Props for honesty, Sam.

  • Humane officially launches the AI Pin, its OpenAI-powered wearable

    An image of the Humane AI Pin on a light colored sweatshirt
    The AI Pin does a lot of smartphone things — but it looks nothing like a smartphone.
    Image: Humane

    On Thursday, after months of demos and hints about what the AI-powered future of gadgets might look like, Humane finally took the wraps off of its first device: the AI Pin.

    The device, as we revealed yesterday, is a $699 wearable in two parts: a square device and a battery pack that magnetically attaches to your clothes or other surfaces. In addition to that price, there’s also the $24 monthly fee for a Humane subscription, which gets you a phone number and data coverage through T-Mobile’s network. The company told Wired the device will start shipping in early 2024 and that preorders begin November 16th.

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  • Humane’s Ai Pin could cost $1,000 — and require a subscription

    A photo from Imran Chaudhri’s TED talk about the Humane Ai Pin. The device projects details of a phone call onto his hand.
    Image: TED

    The Ai Pin, the new gadget / wearable device / projector / thing from the secretive startup Humane, might cost as much as $1,000 and may require a monthly subscription for data, according to The Information.

    The mysterious device has been in development for years, but we got our first good look at it during co-founder Imran Chaudhri’s presentation at TED this year. In the presentation, he used then unnamed device to accept a phone call, get information about where to buy a gift, translate a sentence that is then spoken in an AI-made version of his voice in French, and even get an opinion on whether he can eat a chocolate bar. It was an impressive demo, though we had a lot of questions about how it all worked.

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  • The Humane AI Pin apparently runs GPT-4 and flashes a ‘Trust Light’ when it’s recording

    A photo from Imran Chaudhri’s TED talk about the Humane Ai Pin. The device projects details of a phone call onto his hand.
    The AI Pin has a projector, it seems, instead of a screen.
    Image: TED

    Humane’s first gadget, the AI Pin, is currently slated to launch on November 9th, but we just got our best look at it yet thanks to a somewhat unexpected source. Before it has even been announced, the AI Pin is one of Time Magazine’s “Best Inventions of 2023,” along with everything from the Framework Laptop 16 to the Samsung Galaxy Z Flip 5 to the Bedtime Buddy alarm clock.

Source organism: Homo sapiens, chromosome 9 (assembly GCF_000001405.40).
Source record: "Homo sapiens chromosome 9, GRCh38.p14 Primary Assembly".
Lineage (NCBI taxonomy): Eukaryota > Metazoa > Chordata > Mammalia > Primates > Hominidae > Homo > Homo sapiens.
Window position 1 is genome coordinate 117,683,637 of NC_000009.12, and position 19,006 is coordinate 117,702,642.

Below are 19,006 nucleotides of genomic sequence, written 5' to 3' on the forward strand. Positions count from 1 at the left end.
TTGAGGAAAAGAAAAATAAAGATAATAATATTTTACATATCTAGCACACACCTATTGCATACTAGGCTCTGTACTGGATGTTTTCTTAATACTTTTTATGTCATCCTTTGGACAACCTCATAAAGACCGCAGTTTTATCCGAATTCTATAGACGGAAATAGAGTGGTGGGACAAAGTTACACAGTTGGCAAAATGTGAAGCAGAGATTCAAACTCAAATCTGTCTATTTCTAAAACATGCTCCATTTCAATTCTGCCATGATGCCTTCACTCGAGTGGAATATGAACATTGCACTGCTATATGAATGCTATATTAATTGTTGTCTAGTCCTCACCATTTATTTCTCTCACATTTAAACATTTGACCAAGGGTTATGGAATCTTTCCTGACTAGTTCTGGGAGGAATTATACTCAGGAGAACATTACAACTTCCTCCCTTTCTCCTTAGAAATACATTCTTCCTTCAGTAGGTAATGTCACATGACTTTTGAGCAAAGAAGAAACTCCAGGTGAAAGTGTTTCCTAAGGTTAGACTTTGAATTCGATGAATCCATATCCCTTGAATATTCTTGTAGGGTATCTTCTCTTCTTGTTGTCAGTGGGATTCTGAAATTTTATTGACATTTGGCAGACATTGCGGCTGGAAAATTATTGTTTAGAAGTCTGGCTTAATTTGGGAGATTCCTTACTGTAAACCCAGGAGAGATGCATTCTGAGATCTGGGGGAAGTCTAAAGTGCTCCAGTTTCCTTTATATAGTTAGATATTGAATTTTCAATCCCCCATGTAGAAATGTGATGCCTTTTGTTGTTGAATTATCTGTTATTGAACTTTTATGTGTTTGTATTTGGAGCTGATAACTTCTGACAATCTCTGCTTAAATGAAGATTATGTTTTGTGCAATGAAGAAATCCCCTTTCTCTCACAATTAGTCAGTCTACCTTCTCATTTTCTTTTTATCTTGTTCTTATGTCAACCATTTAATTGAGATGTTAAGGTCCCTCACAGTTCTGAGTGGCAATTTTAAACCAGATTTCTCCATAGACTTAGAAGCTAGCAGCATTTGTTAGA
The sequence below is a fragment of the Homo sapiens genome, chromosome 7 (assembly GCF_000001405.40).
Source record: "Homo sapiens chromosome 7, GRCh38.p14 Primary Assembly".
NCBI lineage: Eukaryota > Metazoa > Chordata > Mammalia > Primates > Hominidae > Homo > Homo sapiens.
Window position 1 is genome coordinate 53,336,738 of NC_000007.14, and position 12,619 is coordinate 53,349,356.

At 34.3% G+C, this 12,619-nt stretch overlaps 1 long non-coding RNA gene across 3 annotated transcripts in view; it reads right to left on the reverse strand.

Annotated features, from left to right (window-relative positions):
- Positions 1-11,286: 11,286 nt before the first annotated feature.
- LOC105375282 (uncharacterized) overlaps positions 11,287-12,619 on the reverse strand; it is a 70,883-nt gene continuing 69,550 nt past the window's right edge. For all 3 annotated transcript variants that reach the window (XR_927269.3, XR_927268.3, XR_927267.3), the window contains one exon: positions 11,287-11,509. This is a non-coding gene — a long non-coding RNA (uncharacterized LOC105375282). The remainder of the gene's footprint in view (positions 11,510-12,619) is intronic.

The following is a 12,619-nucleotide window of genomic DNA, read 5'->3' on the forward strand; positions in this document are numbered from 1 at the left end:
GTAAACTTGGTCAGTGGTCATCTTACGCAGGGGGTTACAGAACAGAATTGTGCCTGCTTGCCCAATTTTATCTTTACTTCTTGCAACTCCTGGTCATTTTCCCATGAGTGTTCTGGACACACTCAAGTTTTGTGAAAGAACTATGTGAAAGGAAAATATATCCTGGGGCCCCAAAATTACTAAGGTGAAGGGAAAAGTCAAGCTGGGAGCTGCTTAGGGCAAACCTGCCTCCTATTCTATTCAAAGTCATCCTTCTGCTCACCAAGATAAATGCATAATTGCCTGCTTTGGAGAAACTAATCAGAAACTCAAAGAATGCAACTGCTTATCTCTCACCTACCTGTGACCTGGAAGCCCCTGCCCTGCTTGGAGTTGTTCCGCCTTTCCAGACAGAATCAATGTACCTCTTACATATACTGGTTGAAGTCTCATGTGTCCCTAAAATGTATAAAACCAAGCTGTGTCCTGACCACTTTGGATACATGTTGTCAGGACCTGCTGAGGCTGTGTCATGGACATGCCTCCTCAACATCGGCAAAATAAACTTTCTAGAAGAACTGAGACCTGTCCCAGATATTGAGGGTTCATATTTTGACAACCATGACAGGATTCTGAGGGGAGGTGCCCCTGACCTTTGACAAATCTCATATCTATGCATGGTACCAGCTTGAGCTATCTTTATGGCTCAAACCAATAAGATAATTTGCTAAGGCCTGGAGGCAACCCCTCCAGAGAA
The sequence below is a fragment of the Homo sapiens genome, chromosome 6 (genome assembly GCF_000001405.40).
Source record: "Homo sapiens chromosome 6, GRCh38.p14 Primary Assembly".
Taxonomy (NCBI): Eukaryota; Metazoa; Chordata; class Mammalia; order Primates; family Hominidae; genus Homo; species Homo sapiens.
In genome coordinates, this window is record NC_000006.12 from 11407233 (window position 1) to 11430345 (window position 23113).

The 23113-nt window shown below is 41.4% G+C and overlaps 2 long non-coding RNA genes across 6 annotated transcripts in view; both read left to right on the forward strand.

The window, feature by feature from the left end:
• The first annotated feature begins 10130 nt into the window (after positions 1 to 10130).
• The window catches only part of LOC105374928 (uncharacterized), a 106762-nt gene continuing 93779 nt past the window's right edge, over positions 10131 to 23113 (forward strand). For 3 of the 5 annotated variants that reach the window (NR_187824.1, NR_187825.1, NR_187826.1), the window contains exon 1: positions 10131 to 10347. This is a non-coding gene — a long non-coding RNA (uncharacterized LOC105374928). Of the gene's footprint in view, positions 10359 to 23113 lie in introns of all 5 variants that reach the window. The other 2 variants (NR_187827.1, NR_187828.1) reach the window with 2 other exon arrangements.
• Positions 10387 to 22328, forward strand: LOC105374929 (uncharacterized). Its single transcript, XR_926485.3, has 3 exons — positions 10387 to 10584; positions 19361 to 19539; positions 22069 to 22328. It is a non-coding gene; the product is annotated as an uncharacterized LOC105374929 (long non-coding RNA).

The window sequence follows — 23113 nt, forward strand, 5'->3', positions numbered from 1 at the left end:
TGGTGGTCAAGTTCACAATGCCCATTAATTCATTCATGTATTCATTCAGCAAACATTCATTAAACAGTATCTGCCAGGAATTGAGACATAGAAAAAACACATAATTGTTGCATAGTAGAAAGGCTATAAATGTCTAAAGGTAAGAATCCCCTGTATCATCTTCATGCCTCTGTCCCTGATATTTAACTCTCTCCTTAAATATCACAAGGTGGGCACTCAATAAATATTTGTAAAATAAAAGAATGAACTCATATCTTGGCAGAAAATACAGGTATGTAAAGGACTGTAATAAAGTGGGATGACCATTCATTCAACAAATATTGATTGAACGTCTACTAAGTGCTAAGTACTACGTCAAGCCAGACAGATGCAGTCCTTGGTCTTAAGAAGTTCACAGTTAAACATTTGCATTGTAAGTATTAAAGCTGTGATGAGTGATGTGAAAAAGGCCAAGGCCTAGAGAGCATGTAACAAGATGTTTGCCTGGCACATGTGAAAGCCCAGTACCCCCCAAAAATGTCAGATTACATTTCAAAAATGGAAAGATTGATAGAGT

The write-up is brief and relatively light on details, but there are a couple of new details, along with the best photo we’ve seen yet of the device. It appears the AI Pin will attach magnetically to your clothing, and uses “a mix of proprietary software and OpenAI’s GPT-4” to power its many features. (If you remember, that includes everything from making calls to translating speech to understanding the nutritional information in a candy bar.)

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  • The AI gadgets are coming

    An illustration of the Installer logo on a black background.
    Image: William Joel / The Verge

    Hi, friends! Welcome to Installer No. 9, your guide to the best and Verge-iest stuff in the world. (If you’re new here, hurray! I’m so happy you’re here, and also, you can catch up on all the old editions at the Installer homepage.) 

    This week, I’ve been reading Zeke Faux’s excellent crypto book and the story of the viral cookies that suddenly disappeared, trying desperately to figure out what the heck the Humane AI Pin actually does, pouring all my notes and tasks into NotePlan, watching the new-to-Netflix season of The Great British Baking Show and anything at all I can find about The Sphere in Vegas, and am on like my fourth week of being totally obsessed with the history of the AltaVista search engine

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  • Wes Davis

    Sep 30

    Wes Davis

    The Humane Ai Pin makes its debut on the runway at Paris Fashion Week

    Close-up shot of a white Ai Pin on a grayish white jacket lapel.
    The Humane Ai Pin, up-close on a model at coperni’s Ready to Wear show during Paris Fashion Week, September 29th, 2023.
    Photo by Victor VIRGILE/Gamma-Rapho via Getty Images

    It’s Paris Fashion Week, and Humane was designer Coperni’s latest buzzy tech name to be included. Humane’s Ai Pin — a device we’ve so far only seen in silhouette on the company’s website or peeking out of Humane co-founder Imran Chaudhri’s breast pocket in a TED demo earlier this year — was pinned on the clothes of multiple Coperni models during its presentation. And it’s a rounded-corner square thing that makes me think just a little of a Star Trek: TNG-style communicator.